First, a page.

- The Ogden discount rate is a table of calculations used by the courts to assess a personal injury claim
- The Lord Chancellor last set this rate in 2001 and 2.5% no longer reflects investment return so it has been lowered to -0.75%
- Lark believe that there will be no option but for insurers to pass on the extra costs to clients and premiums are likely to increase
The Ogden discount rate change, how will it affect motor premiums?
Yesterday, Monday 6th March, the Ogden discount rate was reduced from 2.5% to -0.75%, which is one of the most significant changes facing our industry in some time and affects the financial settlements given to people seriously injured at the fault of others.
What is the Ogden discount rate?
It is a table of calculations used by the courts to assess and make sure that a seriously injured person has the necessary financial security to provide for medical care and future loss of earnings.
How does it work?
For example, Steve is 30 years old and badly injured in a car accident and is no longer able to work. At the time of the accident he was earning £25,000 a year. In addition to the loss of his future earnings, he will also need long-term nursing care which will cost £75,000 a year.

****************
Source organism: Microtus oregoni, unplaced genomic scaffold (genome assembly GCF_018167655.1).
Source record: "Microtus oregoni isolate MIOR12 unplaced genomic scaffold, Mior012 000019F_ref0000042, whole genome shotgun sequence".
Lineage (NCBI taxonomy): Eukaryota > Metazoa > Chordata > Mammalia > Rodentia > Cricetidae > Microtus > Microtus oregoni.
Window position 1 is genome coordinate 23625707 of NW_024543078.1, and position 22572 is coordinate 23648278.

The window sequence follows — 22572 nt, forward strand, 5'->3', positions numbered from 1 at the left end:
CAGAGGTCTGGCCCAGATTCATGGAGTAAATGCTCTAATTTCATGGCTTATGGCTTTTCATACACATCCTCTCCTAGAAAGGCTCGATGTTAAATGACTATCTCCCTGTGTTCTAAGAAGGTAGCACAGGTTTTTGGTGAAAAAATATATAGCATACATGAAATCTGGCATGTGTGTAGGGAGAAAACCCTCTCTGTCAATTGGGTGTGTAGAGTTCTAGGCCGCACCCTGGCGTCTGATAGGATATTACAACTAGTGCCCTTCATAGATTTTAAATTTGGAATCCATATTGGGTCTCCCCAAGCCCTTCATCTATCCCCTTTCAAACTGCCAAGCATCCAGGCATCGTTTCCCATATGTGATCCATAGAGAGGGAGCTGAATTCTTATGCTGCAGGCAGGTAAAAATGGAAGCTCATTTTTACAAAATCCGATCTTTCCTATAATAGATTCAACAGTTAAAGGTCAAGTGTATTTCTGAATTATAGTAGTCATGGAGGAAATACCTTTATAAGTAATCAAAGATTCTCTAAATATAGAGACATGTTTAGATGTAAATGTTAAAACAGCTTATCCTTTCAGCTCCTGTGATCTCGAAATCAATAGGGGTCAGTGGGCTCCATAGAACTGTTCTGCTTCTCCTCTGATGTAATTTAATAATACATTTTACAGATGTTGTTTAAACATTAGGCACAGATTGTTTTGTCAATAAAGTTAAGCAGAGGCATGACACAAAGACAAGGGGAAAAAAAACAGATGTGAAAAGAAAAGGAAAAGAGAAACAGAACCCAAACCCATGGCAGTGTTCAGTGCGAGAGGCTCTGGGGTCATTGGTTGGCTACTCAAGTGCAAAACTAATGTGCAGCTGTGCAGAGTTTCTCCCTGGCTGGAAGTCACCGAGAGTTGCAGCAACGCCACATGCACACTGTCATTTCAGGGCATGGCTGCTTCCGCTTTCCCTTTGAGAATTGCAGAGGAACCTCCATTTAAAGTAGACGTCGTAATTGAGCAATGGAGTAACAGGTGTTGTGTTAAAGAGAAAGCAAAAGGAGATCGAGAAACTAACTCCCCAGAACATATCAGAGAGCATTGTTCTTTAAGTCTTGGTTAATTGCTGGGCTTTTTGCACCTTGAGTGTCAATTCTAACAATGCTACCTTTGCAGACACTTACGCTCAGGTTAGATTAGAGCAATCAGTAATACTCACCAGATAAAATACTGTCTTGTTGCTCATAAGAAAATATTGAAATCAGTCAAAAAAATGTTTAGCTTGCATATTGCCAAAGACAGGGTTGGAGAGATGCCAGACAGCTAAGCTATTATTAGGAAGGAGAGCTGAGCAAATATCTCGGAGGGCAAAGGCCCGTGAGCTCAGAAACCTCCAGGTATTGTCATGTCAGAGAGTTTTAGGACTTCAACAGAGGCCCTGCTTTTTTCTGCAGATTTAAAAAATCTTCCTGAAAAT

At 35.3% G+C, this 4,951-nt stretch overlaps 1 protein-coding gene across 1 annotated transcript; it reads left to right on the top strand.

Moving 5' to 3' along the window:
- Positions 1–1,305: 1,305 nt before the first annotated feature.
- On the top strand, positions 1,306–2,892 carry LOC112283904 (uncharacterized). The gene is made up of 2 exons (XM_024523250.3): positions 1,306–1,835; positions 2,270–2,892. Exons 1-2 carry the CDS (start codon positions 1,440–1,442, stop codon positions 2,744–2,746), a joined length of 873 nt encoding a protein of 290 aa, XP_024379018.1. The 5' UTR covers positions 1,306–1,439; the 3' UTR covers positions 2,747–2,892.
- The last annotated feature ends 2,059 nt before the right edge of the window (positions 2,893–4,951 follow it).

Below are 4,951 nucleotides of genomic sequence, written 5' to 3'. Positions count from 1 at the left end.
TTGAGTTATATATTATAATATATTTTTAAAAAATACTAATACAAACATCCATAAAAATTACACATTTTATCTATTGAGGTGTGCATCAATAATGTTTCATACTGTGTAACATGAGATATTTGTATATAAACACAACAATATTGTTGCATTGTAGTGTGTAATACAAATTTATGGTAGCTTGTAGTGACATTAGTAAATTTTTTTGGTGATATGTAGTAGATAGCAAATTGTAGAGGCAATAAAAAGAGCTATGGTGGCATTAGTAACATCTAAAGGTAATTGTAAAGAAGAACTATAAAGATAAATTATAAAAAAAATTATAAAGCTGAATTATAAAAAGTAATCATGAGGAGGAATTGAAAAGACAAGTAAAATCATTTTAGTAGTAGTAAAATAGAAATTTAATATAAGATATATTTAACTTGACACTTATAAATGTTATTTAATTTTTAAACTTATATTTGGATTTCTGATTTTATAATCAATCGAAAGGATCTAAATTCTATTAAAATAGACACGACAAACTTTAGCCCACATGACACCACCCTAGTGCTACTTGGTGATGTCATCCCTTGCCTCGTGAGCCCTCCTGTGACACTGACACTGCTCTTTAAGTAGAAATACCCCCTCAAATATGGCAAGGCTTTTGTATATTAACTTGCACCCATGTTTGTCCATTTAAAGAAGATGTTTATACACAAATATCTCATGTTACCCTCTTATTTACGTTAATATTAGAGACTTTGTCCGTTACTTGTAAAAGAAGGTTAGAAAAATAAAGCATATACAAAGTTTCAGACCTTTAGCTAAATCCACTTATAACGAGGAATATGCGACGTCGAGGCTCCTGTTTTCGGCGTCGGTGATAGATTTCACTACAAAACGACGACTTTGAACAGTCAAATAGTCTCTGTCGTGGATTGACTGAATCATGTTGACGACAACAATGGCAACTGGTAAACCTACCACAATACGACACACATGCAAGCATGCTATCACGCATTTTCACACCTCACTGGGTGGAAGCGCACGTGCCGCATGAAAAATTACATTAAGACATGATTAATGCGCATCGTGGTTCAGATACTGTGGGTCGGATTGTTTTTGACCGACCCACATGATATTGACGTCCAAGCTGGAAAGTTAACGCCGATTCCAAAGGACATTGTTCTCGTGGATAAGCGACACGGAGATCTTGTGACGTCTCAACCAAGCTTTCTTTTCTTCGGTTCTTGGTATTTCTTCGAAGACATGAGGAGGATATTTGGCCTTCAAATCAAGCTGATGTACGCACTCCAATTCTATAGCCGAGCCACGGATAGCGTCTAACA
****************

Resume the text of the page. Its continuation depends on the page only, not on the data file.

Steve’s claim for loss of earnings and nursing care against the party who injured him is successful. Insurers want to pay him a lump sum compensation settlement.
The lump sum will take into account a number of Steve’s personal circumstances. To get an accurate figure that Steve can invest so it will last for the rest of his life, his future financial requirements are calculated by applying a multiplier to the present day calculations of his financial needs.
A discount rate is then applied to allow for the interest that Steve will earn on his invested money over a period of time, currently 2.5%
Why has it changed?
The Lord Chancellor last set this rate in 2001 and 2.5% no longer reflects investment return so it has been lowered to -0.75%.
How will this affect motor premiums?
Steve’s lump sum payout under the old discount rate would have been £2,791,000, under the new rate the lump sum will be £6,325,000.
It is believed that there will be no option but for insurers to pass on the extra costs to clients and premiums are likely to increase.
Your Lark Account Handler will carefully review your motor renewal premium with you when it is due.
If you are not a Lark client and you are concerned with your premium increase please feel free to contact Suzi Rackley for a quotation or further information, on 01252 359060 or email firstname.lastname@example.org